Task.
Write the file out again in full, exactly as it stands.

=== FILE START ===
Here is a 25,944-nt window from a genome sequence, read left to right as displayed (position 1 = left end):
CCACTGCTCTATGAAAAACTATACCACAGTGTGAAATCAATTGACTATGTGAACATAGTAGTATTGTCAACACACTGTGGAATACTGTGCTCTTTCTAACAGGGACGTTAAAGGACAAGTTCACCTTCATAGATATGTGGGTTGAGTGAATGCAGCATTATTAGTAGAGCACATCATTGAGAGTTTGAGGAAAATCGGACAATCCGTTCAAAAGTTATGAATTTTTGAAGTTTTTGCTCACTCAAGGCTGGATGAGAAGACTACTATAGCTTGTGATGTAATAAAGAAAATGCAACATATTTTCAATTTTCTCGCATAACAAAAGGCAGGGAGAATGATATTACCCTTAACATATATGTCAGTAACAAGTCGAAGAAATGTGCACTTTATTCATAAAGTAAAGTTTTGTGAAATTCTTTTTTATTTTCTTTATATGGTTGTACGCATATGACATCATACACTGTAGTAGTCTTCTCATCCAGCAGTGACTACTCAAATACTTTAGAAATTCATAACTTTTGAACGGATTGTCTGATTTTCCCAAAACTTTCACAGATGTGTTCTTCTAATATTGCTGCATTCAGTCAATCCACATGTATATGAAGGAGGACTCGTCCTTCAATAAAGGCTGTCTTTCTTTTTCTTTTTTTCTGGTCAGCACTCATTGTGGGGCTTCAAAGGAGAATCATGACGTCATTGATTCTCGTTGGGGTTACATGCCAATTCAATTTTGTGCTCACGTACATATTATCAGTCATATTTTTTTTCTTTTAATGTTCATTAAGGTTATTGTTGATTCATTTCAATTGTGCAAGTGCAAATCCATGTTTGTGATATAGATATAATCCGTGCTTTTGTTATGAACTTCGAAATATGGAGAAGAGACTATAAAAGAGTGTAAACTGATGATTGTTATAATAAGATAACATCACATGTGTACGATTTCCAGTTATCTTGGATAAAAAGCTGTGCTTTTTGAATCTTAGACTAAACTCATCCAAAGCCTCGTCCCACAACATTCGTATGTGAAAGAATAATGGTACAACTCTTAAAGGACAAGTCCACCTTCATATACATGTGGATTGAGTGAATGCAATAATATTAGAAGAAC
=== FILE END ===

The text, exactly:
Here is a 25,944-nt window from a genome sequence, read left to right as displayed (position 1 = left end):
CCACTGCTCTATGAAAAACTATACCACAGTGTGAAATCAATTGACTATGTGAACATAGTAGTATTGTCAACACACTGTGGAATACTGTGCTCTTTCTAACAGGGACGTTAAAGGACAAGTTCACCTTCATAGATATGTGGGTTGAGTGAATGCAGCATTATTAGTAGAGCACATCATTGAGAGTTTGAGGAAAATCGGACAATCCGTTCAAAAGTTATGAATTTTTGAAGTTTTTGCTCACTCAAGGCTGGATGAGAAGACTACTATAGCTTGTGATGTAATAAAGAAAATGCAACATATTTTCAATTTTCTCGCATAACAAAAGGCAGGGAGAATGATATTACCCTTAACATATATGTCAGTAACAAGTCGAAGAAATGTGCACTTTATTCATAAAGTAAAGTTTTGTGAAATTCTTTTTTATTTTCTTTATATGGTTGTACGCATATGACATCATACACTGTAGTAGTCTTCTCATCCAGCAGTGACTACTCAAATACTTTAGAAATTCATAACTTTTGAACGGATTGTCTGATTTTCCCAAAACTTTCACAGATGTGTTCTTCTAATATTGCTGCATTCAGTCAATCCACATGTATATGAAGGAGGACTCGTCCTTCAATAAAGGCTGTCTTTCTTTTTCTTTTTTTCTGGTCAGCACTCATTGTGGGGCTTCAAAGGAGAATCATGACGTCATTGATTCTCGTTGGGGTTACATGCCAATTCAATTTTGTGCTCACGTACATATTATCAGTCATATTTTTTTTCTTTTAATGTTCATTAAGGTTATTGTTGATTCATTTCAATTGTGCAAGTGCAAATCCATGTTTGTGATATAGATATAATCCGTGCTTTTGTTATGAACTTCGAAATATGGAGAAGAGACTATAAAAGAGTGTAAACTGATGATTGTTATAATAAGATAACATCACATGTGTACGATTTCCAGTTATCTTGGATAAAAAGCTGTGCTTTTTGAATCTTAGACTAAACTCATCCAAAGCCTCGTCCCACAACATTCGTATGTGAAAGAATAATGGTACAACTCTTAAAGGACAAGTCCACCTTCATATACATGTGGATTGAGTGAATGCAATAATATTAGAAGAAC